Ethical considerations of imminent death donation
Sponsoring Committee: Ethics
Strategic Goal: Increase the number of transplants
Board briefing 12/2016 (PDF - 136 K)
UNOS and OPTN member impact summary 12/2016 (PDF - 861 K)
Beginning in 2014, the Ethics Committee (the Committee) coordinated an inter-committee work group to consider the ethical implications of Imminent Death Donation (IDD). IDD is a term that has been used for the recovery of a living donor organ immediately prior to an impending and planned withdrawal of ventilator support expected to result in the patient’s death. IDD applies to at least two types of potential donors:
(1) IDD might be applicable to an individual with devastating neurologic injury that is considered irreversible and who is not brain dead. The individual would be unable to participate in medical decision-making; therefore, decisions about organ donation would be made by a surrogate or might be addressed by the potential donor’s advanced directive.
(2) IDD might also be applied to a patient who has capacity for medical-decision making, is dependent on life-support, has decided not to accept further life support and indicates the desire to donate organs prior to foregoing life support and death.
The work group limited its focus to the first scenario involving an individual with devastating neurological injury that would require surrogate consent, and determined that this specific type of potential organ donation could be described as Live Donation Prior to Planned Withdrawal of Life Sustaining Medical Treatment or Support from a Neurodevastated Patient. This this report will use the shorthand phrase "live donation prior to planned withdrawal" or LD-PPW. This document will limit its focus to LD-PPW.
The work group’s motivations were to analyze whether, compared to existing practices of attempting donation after cardiac death (DCD), the practice of LD-PPW could:
- Honor the preferences of the potential donor (if known, concerning organ donation or the potential donor’s end-of-life care);
- Support the preferences of the potential donor’s family or surrogate;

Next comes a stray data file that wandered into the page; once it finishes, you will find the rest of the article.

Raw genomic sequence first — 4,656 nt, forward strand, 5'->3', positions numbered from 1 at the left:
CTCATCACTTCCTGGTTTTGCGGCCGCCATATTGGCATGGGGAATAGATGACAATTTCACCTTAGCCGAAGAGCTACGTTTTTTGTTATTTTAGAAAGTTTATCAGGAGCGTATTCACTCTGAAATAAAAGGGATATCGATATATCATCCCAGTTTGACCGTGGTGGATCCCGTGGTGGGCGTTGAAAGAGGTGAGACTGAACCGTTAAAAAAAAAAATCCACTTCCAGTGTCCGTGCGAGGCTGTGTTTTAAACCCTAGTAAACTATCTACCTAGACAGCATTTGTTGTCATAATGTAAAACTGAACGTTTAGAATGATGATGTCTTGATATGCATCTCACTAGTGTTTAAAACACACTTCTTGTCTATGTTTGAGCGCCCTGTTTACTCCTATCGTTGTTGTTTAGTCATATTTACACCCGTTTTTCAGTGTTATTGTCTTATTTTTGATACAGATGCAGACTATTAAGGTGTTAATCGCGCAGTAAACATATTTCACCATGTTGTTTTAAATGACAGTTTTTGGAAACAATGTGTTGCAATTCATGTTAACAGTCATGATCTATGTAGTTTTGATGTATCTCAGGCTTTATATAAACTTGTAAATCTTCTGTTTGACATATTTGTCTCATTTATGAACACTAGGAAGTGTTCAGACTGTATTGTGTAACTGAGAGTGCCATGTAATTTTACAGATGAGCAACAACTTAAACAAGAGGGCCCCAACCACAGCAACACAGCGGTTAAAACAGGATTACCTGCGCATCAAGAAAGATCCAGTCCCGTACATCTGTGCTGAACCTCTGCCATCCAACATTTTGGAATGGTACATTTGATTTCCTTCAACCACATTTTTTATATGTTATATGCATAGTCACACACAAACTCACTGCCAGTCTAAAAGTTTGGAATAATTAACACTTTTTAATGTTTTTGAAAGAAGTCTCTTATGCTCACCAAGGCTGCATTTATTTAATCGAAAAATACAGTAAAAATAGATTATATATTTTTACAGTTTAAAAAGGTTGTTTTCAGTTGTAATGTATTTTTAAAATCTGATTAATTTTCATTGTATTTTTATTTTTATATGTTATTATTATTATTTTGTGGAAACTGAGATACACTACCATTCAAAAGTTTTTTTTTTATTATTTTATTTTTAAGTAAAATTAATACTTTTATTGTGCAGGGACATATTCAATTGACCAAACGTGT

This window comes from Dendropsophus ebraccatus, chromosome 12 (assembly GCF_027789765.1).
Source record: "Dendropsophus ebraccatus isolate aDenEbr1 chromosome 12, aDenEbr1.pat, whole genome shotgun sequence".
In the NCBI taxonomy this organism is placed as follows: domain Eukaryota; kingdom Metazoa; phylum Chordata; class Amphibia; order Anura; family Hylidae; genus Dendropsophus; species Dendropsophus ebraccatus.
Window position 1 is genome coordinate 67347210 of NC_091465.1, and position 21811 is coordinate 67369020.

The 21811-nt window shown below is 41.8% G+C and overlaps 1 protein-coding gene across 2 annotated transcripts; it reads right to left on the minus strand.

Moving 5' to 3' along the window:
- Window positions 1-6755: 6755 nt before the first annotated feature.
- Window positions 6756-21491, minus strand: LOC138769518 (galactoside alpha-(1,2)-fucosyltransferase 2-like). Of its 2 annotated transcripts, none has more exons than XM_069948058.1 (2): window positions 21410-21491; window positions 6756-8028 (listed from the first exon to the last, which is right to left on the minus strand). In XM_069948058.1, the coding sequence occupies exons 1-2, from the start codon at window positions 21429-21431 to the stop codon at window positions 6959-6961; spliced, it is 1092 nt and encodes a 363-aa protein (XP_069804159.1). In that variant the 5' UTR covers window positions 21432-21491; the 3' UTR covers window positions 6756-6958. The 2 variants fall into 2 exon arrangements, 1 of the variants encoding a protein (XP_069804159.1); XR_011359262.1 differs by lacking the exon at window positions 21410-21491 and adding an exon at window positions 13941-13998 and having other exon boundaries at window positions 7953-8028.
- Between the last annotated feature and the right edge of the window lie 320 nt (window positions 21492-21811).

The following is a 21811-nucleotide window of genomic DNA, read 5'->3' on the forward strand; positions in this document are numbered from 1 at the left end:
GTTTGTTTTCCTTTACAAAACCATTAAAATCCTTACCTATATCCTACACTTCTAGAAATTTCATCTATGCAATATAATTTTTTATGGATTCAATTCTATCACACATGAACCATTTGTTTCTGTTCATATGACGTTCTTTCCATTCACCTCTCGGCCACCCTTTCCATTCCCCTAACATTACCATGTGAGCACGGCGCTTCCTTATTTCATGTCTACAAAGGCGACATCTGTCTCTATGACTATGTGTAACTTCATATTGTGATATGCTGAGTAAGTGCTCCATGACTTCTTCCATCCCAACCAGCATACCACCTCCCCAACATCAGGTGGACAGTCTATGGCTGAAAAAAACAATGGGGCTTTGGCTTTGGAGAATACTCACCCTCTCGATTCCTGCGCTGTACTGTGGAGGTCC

- Increase the number of potential organ donors;
- Increase the quality of organs donated for transplantation;
- Increase the total number of organs available for transplantation.
Based on published research, organ donation does not occur among a substantial minority of individuals for whom donation after cardiac death (DCD) is attempted.3 For these unsuccessful DCD scenarios, withdrawal of life support leads to prolonged warm ischemia time that damages the organs, which are then not procured. While some tools to predict successful DCD exist, their predictive accuracy is uncertain.4, 2 Occurrences of unsuccessful DCD may be viewed as both a lost opportunity for transplantation, as well as disappointing to the surrogates of the potential donor.5 In other cases, prolonged warm ischemia may damage organs that are transplanted, leading to post-transplant complications. Additionally, there may be potential non-brain dead donors for whom organ procurement is never attempted, because of the belief that DCD would be unsuccessful.
After a thorough examination of the potential of LD-PPW, the Committee ultimately determined that there could be circumstances where LD-PPW may be ethically appropriate and justified by the potential benefits to donors, donor families and recipients. However, based on the responses and substantial concerns from nine other Committees, the Ethics Committee decided to discontinue work on LD-PPW because of its potential risks at this time, due to a lack of community support and substantial challenges to implementation. In the future, it may be possible to adequately address those challenges through additional research or careful policy development or revision.
Read the full proposal (PDF - 140 K)
The Committee is seeking feedback concerning if there could be circumstances where IDD may be ethically appropriate and justified by the potential benefits to donors, donor families and recipients.
Does the risk for the erosion of public trust in the organ donation system outweigh the potential for IDD to increase in the number of organs available for transplant?
UNOS and OPTN member impact summary
UNOS and member
Implementation hours for UNOS and members are minimal.
Ongoing annual hours for UNOS and members are minimal.
Project size = Very Small